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Trump’s $4.4 Trillion Budget Request: What You Need to Know

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The Trump administration’s $4.4 trillion budget request for fiscal 2019 seeks to slash spending on domestic programs for energy research, arts and humanities and even some major infrastructure initiatives, even after caps on non-defense spending were raised last week.

The proposal calls for $540 billion in non-military discretionary spending, shy of the $597 billion limit for the year starting Oct. 1 that Congress passed last week as part of the Bipartisan Budget Act (Public Law 115-123). Those numbers are reflected in an addendum to President Donald Trump’s request. Before the adjustment, the request had called for only about $465 billion in non-defense funds.

For defense, the budget request calls for a total of $716 billion, using emergency Overseas Contingency Operations funds to surpass the $647 billion limit.

Officials had to update the document, which calls for $4.4 trillion in outlays, to acknowledge Congress’s move on Friday to raise spending caps under the 2011 Budget Control Act (Public Law 112-25) by $85 billion for defense and $68 billion for non-defense funds in fiscal 2019. The request calls for $1.199 trillion in discretionary budget authority.

Trump’s request got immediate pushback from Democrats. “This president does not prioritize fiscal sustainability; middle class workers and their families; investments in our economy; or stable, long-term funding certainty for our military and national security agencies,” House Minority Whip Steny Hoyer (D-Md.) said in a statement. In the Senate, a fiscal 2019 omnibus spending bill will require bipartisan support and 60 votes.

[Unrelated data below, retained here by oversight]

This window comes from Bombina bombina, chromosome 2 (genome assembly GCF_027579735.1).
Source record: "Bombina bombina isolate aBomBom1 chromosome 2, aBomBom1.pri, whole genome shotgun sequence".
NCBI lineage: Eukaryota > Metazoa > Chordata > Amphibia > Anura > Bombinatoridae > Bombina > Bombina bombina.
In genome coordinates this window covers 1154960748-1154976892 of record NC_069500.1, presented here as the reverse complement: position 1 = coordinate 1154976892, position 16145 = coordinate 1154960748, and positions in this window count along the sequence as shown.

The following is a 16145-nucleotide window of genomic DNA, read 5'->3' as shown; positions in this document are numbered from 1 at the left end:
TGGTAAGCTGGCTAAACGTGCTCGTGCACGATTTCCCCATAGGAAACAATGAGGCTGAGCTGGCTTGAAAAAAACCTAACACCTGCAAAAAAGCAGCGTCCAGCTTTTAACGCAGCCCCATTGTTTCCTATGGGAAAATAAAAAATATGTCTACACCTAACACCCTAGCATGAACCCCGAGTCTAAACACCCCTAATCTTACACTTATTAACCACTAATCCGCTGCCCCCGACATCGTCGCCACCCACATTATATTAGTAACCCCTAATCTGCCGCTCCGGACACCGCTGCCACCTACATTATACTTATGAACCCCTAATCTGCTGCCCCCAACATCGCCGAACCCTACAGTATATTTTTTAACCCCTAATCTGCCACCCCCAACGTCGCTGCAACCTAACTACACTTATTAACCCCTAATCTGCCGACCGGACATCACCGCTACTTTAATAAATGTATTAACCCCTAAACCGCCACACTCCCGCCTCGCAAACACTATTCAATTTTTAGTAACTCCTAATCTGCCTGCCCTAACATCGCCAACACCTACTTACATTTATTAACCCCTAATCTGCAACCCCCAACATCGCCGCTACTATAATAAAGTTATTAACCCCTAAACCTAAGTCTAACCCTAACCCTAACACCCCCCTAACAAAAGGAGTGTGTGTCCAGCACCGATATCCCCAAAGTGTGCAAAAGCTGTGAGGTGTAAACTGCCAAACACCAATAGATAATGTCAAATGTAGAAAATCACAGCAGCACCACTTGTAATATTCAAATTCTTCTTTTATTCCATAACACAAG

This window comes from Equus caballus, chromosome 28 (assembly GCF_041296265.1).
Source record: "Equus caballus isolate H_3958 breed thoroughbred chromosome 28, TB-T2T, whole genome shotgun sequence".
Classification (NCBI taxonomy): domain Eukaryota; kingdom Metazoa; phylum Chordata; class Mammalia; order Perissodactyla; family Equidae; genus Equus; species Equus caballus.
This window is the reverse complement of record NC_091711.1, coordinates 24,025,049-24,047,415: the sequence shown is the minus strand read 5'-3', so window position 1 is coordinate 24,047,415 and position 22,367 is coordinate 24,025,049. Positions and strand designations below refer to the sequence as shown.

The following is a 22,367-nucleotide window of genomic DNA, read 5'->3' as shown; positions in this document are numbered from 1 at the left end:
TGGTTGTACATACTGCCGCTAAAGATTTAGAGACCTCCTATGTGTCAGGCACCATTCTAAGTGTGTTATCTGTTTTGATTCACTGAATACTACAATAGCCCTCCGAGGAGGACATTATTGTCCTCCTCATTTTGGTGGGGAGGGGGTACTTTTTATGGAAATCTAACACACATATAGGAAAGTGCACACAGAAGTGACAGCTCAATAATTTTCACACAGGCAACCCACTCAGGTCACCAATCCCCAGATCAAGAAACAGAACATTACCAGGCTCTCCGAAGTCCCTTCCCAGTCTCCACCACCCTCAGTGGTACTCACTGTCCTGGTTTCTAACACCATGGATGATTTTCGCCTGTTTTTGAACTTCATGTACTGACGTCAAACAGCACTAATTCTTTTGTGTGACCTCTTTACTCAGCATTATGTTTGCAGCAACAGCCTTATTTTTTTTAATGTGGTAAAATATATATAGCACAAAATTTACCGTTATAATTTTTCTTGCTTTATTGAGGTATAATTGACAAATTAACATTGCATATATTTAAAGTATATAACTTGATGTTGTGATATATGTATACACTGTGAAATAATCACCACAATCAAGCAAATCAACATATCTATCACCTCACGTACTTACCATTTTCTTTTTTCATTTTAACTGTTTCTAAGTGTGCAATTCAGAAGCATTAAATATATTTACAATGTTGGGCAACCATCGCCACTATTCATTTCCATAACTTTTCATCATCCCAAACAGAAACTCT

The request estimates that the gross national debt will be $22.7 trillion at the end of fiscal 2019. It anticipates the unemployment rate will drop to 3.7 percent in 2019, and that gross domestic product growth will hit 3.2 percent that year.

Major Cuts

The request calls for the elimination of the Department of Housing and Urban Development’s Community Development Block Grant program, for which lawmakers just appropriated an additional $28 billion in the wake of last year’s hurricane season. It also seeks to eliminate the Transportation Investment Generating Economic Recovery (TIGER) grants, despite the administration calling for a boost in infrastructure funds.

Requested eliminations include:

  • ARPA-E
  • HUD Community Development Block Grants
  • TIGER Grants
  • Advanced Technology Vehicle Manufacturing Program
  • Weatherization Assistance Program
  • Title 17 Innovative Technology Loan Guarantee Program
  • Legal Services Corp.
  • National Endowment for the Humanities
  • National Endowment for the Arts
  • Chemical Safety Board.

The Corporation for Public Broadcasting would be cut to $15 million, compared with $495 million in fiscal 2017. The U.S. Institute of Peace would be cut to $20 million, down from $38 million in fiscal 2017.

The budget proposal’s infrastructure plan includes $200 billion for infrastructure in the hopes of spurring a total of $1.5 trillion in investments including state, local and private funds.

The federal figure includes:

  • $100 billion for an incentive program to attract non-federal funds, administered by the Department of Transportation, the Army Corps of Engineers and the EPA.
  • $50 billion for rural infrastructure.
  • $20 billion for “fundamentally transform the way infrastructure is delivered or operated,” administered by the Commerce Department.
  • $20 billion set aside to “advance major, complex infrastructure projects” by expanding existing federal credit programs, such as: the Transportation Infrastructure Finance and Innovation Act, the Railroad Rehabilitation and Improvement Financing, the Water Infrastructure Finance and Innovation Act, the Rural Utilities Service lending program and Private Activity Bonds.
  • $10 billion for a federal capital financing fund

CHIMPS Reversals

In some cases, the administration hopes to use the higher discretionary spending caps to undo “longstanding budget gimmicks” referred to as changes in mandatory programs. CHIMPS lower the amount of discretionary spending, but don’t actually lead to a decrease in government outlays. The administration’s addendum calls for $17.7 billion in non-defense discretionary funds to almost entirely eliminate the use of CHIMPS in appropriations bills.

In some cases, the addendum also looks to shift funds that were classified as emergency Overseas Contingency Operations funds into the base budget for the Department of Defense and the State Department.

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The post Trump’s $4.4 Trillion Budget Request: What You Need to Know appeared first on Bloomberg Government.

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